Etgar Keret and illustrator Assaf Hanuka have again joined forces to present us with a wonderful graphic version of Keret’s best-selling novella, Kneller’s Happy Campers. The novella has already been translated into numerous languages (English, French, German, Italian, Dutch, Danish, Polish, Spanish, Norwegian, Czech, Greek, Arabic and Chinese), and in some cases, as here, is called Pizzeria Kamikaze. Pizzeria Kamikaze can be read as a clever parody, full of humor and comic flashes, but it can also be seen as a wistful longing for a better world and perfect love. When the hero, Hayim, commits suicide, he is transported to an afterworld that is the destination of all suicides. This place is remarkably like the world he comes from: there are Jews and Arabs, junk food and Polish food just like Mother's. Soon he finds a job in a pizzeria and makes friends. But it is also possible to perform small miracles there. For example, Hayim is "dying" to perform a miracle that will help him find his girlfriend, Desirée, who committed suicide not long after he did. His search for Desirée takes him on a colorful, picaresque journey, full of gripping encounters. The books climax is the long-awaited meeting with Desirée and the "Messiah", who promises to show his followers the way to a better world. Needless to say, the Messiah goofs and lets them down, causing Hayim to lose Desirée for a second time. An incurable optimist, he keeps longing and hoping.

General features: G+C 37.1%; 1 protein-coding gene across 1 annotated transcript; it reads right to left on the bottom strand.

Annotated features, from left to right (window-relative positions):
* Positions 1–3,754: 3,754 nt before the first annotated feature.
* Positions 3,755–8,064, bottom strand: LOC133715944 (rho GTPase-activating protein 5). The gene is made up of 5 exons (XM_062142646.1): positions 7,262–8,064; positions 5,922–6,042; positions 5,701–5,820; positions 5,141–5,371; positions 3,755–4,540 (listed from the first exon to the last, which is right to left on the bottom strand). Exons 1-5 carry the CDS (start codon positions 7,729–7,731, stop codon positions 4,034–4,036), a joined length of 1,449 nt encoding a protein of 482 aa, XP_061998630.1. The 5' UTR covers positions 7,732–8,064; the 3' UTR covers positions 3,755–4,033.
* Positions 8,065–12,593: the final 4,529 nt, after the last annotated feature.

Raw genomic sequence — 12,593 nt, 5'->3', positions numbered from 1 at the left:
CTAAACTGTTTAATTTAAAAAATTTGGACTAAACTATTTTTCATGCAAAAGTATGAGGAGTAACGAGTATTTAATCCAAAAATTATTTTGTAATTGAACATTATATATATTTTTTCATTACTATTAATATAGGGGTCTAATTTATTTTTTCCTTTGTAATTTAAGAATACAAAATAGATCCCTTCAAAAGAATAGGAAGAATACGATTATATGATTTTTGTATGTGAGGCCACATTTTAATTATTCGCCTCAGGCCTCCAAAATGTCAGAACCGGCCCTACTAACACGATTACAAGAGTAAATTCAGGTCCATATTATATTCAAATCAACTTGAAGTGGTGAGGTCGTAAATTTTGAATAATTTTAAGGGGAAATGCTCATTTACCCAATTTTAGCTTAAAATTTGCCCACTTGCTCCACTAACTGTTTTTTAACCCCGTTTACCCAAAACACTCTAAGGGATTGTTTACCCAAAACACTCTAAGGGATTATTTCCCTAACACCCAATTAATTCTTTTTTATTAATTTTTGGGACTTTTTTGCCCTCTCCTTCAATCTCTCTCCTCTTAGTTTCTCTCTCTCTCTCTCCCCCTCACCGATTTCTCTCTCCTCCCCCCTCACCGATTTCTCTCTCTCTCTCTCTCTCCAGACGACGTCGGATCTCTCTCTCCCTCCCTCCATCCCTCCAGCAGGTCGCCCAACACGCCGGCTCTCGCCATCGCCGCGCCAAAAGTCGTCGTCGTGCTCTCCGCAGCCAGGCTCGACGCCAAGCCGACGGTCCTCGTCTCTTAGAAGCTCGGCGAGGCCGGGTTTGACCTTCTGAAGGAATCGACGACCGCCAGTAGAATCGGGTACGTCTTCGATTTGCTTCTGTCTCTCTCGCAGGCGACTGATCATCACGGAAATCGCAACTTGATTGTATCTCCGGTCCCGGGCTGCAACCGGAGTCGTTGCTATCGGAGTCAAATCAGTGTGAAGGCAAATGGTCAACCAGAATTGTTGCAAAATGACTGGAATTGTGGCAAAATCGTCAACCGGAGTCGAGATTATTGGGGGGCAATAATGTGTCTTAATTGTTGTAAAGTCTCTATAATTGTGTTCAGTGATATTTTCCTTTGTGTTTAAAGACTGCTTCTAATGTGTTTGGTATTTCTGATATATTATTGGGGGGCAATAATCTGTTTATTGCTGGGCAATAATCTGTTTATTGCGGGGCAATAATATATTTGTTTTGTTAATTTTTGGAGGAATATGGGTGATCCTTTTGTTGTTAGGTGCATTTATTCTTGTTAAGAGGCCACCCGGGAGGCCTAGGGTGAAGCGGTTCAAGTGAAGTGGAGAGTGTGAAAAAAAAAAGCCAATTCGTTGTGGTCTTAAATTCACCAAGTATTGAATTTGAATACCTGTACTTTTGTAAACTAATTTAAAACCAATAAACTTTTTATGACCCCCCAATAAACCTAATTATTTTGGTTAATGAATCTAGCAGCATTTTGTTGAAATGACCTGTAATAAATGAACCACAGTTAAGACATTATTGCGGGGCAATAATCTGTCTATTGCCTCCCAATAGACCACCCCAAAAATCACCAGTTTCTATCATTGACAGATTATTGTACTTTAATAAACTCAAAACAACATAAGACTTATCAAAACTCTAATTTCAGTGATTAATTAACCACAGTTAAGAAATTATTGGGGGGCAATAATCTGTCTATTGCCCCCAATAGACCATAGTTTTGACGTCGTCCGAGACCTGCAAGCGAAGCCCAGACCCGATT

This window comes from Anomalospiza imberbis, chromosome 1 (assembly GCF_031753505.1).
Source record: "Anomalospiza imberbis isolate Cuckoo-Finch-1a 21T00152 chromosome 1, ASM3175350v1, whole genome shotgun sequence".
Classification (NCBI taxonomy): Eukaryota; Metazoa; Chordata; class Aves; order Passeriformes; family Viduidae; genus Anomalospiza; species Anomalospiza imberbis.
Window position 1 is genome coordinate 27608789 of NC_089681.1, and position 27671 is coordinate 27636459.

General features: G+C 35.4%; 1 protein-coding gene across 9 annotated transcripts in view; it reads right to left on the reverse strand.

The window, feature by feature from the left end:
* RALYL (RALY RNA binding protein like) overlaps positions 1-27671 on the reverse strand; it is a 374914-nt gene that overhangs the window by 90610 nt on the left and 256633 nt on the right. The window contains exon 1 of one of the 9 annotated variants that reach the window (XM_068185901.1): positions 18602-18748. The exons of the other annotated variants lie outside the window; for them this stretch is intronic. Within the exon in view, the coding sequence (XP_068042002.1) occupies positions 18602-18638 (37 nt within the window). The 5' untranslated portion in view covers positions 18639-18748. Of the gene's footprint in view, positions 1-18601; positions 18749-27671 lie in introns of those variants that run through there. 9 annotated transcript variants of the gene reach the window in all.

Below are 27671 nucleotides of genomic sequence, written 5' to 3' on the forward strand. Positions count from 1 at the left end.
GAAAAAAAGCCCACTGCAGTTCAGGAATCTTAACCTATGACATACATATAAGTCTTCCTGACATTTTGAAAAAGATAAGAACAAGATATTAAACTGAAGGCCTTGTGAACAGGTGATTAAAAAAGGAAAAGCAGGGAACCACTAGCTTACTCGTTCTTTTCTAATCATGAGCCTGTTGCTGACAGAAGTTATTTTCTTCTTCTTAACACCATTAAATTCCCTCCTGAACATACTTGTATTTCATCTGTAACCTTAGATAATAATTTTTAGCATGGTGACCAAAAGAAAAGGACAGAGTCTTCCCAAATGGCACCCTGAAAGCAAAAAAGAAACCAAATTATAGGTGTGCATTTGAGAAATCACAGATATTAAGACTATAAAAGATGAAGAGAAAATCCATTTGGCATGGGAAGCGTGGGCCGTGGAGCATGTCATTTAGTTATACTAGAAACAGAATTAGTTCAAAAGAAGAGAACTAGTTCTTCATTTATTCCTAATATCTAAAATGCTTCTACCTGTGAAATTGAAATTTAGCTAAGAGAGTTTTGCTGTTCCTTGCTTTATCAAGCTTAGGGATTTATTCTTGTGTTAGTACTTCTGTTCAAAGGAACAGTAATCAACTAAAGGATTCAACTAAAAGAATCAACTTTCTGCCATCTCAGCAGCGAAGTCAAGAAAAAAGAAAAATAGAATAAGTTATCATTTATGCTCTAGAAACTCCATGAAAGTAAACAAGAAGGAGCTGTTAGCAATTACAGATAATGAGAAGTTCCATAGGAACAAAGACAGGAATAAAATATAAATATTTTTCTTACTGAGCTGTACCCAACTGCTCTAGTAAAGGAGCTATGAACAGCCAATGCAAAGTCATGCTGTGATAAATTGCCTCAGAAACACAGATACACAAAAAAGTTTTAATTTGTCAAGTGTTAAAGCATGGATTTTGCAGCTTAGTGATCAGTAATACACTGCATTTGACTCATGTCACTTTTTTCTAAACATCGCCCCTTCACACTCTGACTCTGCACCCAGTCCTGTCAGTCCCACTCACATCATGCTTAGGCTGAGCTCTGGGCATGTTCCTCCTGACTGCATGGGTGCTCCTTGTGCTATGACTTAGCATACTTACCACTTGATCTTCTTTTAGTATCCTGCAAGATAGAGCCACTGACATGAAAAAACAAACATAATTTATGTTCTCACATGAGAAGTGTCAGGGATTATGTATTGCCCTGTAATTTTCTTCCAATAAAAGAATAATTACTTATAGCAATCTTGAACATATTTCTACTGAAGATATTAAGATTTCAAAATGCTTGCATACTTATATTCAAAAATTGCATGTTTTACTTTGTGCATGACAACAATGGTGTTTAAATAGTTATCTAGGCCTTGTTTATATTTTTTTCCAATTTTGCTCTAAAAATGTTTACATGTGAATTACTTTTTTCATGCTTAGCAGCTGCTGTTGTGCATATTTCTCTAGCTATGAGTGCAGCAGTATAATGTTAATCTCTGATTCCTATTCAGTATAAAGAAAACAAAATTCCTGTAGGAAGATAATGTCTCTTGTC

The graphic version of Pizzeria Kamikaze was serialized in English in the United States, in the Bipolar Comics series (2002-2004).
The set-up is fantastic…a character-filled, caper-enhanced road trip, expertly paced and drawn all the way to its eerie conclusion. Asaf [Hanuka]’s artwork is gorgeous. Also Raanan Elizov has designed the best damn book cover of the year, period. Wayne Alan Brenner, Austin Chronicle
Keret creates a compelling journey in a world of the vacant eyed and the pleasure seeking. The tale is perfectly complemented by illustrator Hanuka's black-and-white noirish ink, and his use of silver adds even more interest to this already sharp work. Pizzeria Kamikaze stays lighthearted without being funny and is morbid without employing despair. Recommended.